While most players throughout the beautiful game’s history have been afforded the customary criticisms that come with the profession, others have been far less fortunate. Over the past century, football has seen its fair share of dictators and tyrants interject themselves into the sport for personal gain and influence. Whether it was Adolf Hitler, Benito Mussolini or Francisco Franco, the success of their methods has been a motley crew of results. For one ascending Arab footballing power, a new regime would push the scope of their dreams to places once deemed unimaginable, but it would soon become a nightmare that is still being felt to this day.
As far as histories on the pitch go, the country of Iraq began writing their own relatively late. Founded in 1948, the Iraqi Football Association was led by President Obaid Abdullah Al-Mudhayfi and Saadi Jassim as general secretary. They would officially join FIFA two years later, paving the way for Iraq’s first official international match as part of the 1957 Pan Arab Games in Beirut which saw them draw 3–3 to Morocco.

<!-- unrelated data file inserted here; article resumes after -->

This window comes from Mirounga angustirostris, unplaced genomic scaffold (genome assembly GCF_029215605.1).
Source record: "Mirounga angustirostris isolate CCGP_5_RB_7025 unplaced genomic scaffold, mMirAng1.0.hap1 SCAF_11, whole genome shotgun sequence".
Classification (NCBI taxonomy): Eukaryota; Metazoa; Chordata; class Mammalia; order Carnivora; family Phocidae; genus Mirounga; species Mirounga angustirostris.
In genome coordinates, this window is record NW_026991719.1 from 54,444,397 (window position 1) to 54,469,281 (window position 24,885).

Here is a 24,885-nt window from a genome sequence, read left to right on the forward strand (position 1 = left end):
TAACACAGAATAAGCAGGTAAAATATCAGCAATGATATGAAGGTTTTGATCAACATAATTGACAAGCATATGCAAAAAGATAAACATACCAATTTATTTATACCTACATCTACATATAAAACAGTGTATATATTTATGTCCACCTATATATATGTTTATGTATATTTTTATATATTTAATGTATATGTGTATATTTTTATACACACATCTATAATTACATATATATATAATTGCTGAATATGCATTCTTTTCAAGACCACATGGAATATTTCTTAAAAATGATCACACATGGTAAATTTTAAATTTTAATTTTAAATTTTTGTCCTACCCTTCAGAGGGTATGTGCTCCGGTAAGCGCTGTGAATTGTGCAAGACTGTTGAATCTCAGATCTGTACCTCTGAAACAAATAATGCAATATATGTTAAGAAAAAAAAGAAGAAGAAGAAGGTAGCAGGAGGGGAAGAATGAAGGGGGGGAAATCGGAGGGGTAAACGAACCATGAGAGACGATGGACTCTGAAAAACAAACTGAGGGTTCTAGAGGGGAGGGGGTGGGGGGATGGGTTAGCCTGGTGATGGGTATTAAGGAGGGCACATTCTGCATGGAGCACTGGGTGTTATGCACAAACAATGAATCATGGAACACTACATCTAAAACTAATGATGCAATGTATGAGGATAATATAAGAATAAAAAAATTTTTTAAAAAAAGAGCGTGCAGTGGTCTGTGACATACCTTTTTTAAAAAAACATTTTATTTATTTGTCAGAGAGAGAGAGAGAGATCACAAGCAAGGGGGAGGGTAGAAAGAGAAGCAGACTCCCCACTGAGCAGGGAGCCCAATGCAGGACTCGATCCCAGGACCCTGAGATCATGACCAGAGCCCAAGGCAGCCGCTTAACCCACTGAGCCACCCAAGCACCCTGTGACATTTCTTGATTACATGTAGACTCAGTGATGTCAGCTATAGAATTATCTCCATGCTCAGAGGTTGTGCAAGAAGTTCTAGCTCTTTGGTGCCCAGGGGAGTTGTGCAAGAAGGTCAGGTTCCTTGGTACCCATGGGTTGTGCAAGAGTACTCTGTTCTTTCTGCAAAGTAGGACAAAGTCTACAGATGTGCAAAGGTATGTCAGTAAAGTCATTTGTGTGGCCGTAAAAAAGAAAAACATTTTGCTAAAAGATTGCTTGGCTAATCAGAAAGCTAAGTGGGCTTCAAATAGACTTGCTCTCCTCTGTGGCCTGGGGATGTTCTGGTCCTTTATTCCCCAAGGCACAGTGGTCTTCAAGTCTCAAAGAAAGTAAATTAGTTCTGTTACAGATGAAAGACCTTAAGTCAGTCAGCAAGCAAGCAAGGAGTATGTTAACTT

One of the sides best players, Youra Eshaya, was no stranger to making history. In 1954, he became the first Iraqi to play abroad in Europe for Football League side Bristol Rovers. Ultimately, his journey abroad would only last a year but that was of little consequence. A trail had been blazed, and although these milestones may have signified baby steps for some of the globe’s traditional powers, back home, Iraqis were the ones strutting around like Goliath.